Probably the most honest thing I can say, I sleep better right now than I have for at least a year. Some of that I attribute to no longer stressing about training. Some of that is attributable to keeping normal hours, waking up when my body is ready and not to an alarm clock. There have been signs of fatigue that I have been ignoring for several months now. Duncan Callahan writes of this topic in a recent blog, culminating in a great quote: "The ego satisfaction of going all-out, all of the time, will only last until you can’t do it anymore." His blog is great because it touches on some many of the topics I blog about and kick around in my own mind all the time -- getting enough sleep, the use of caffeine, low carb dieting, etc....

Once I am healthy enough to run some, hopefully by late-September, my first priority will be to regain some consistency to my training. If things come together quickly enough, I'd like to race a 5K and maybe a 10K over the winter to try and regain some speed and power in my running. Both of my PRs at those distances are pretty soft anyway. Training in this timeframe should be dominated by form work, hills sprints, strides, and lots of short but hard workouts.

I will save 2014 plans for a future post, particularly because it is likely to change a lot over the next 6 months. But I would say there is a strong chance I run a hundred, which one depends on lotteries (Western States mainly). I am starting to entertain a few things that I never thought I would consider (Hard Rock). At this point, I am not feeling super motivated to return to Leadville.  There are too many quality ultras out there, each of them different. But, maybe? The Pacific Northwest has a strong appeal to me right now. If I don't do a hundred miler, then I will almost certainly do a destination fifty miler to some place fun. And, if I come up bankrupt in lotteries, then I might consider a shot at a BQ at Colorado Marathon. That seems like a long shot and I wouldn't know for sure until after lottery season (December). I think the only significant thing I said in that babbling above is that I am likely to do a hundred miler next year. Other than that, most everything else remains on the table.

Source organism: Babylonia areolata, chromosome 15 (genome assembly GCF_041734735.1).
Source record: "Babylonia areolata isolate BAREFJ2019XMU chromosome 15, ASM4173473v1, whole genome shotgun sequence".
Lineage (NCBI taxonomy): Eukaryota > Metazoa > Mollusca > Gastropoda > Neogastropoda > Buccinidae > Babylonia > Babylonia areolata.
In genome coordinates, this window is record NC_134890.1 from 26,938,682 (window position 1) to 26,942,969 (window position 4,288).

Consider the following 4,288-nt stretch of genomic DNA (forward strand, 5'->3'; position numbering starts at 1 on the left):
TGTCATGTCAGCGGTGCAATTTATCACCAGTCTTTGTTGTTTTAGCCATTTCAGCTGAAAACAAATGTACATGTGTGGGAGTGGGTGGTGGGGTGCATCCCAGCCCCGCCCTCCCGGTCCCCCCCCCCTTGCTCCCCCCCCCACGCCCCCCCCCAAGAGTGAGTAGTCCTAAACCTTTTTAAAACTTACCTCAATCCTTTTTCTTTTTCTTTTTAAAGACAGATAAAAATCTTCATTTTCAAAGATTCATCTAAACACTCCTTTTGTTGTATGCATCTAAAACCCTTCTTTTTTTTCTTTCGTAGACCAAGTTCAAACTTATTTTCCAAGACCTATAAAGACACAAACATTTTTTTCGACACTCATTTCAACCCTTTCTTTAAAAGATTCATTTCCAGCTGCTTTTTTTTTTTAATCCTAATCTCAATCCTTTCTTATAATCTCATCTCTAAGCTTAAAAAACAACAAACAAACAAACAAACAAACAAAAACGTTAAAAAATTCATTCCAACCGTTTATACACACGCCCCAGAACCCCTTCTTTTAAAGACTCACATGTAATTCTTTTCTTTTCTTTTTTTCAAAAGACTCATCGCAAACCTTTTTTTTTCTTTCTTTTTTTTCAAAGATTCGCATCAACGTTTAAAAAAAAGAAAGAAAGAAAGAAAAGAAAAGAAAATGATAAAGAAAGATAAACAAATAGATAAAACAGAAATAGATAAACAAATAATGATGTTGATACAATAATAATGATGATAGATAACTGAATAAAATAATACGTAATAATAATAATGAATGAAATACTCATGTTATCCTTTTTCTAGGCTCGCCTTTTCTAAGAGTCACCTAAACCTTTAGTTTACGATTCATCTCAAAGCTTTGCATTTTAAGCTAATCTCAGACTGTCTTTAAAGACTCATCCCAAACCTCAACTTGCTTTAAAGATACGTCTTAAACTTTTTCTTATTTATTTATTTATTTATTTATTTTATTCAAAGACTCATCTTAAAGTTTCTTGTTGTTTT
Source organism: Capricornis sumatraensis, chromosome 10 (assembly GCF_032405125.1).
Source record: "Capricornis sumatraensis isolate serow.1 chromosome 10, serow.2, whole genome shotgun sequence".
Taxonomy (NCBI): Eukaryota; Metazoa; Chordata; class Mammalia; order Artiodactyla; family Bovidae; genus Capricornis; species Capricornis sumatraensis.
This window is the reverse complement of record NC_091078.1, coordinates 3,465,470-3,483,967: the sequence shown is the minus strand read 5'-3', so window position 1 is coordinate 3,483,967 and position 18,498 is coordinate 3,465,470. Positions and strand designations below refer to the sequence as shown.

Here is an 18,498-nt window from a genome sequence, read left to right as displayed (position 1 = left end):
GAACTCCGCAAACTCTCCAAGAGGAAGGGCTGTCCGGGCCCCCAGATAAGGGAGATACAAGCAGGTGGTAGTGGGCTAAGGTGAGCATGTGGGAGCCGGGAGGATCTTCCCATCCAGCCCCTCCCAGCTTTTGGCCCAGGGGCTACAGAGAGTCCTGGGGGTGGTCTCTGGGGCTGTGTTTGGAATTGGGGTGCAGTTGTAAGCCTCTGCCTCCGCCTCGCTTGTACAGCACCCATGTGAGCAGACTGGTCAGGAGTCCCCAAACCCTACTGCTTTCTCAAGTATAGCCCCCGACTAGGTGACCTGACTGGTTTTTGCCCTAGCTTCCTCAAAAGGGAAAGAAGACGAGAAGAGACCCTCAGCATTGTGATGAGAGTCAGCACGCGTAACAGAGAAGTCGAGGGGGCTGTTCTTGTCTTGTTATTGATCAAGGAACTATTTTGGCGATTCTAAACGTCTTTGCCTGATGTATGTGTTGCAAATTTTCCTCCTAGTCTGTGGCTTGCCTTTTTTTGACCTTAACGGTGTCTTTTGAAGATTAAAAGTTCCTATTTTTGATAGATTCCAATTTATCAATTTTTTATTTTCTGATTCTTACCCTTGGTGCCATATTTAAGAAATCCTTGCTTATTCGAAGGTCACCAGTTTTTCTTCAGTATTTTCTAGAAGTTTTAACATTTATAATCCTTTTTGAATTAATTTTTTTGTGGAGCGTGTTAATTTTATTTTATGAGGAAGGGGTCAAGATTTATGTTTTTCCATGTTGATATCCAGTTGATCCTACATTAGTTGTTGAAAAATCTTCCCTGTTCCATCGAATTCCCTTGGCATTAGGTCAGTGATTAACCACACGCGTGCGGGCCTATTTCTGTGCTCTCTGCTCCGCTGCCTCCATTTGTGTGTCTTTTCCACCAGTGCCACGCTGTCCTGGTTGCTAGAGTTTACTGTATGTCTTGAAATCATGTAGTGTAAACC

I am in a good place. The grind of four months of fighting injury has pushed me to a point where I am at peace with things. And I genuinely think it is for the best, even if it isn't what I wanted.

1 comment:

  1. Hang in there, AJ. Whenever I'm injured I always start to evaluate my life, which can be a good and bad thing. You'll get over this injury and you'll be back to running better than ever. Think about guys like AJW who have come back from knee injuries. Hopefully the scope will reveal and fix what's causing the pain. Anyway, just a thought: Once you're back, wouldn't 3-4 months of MAF be in order? I see MAF as base-building while staying in the "safe zone." Weights, as you say, will also be beneficial.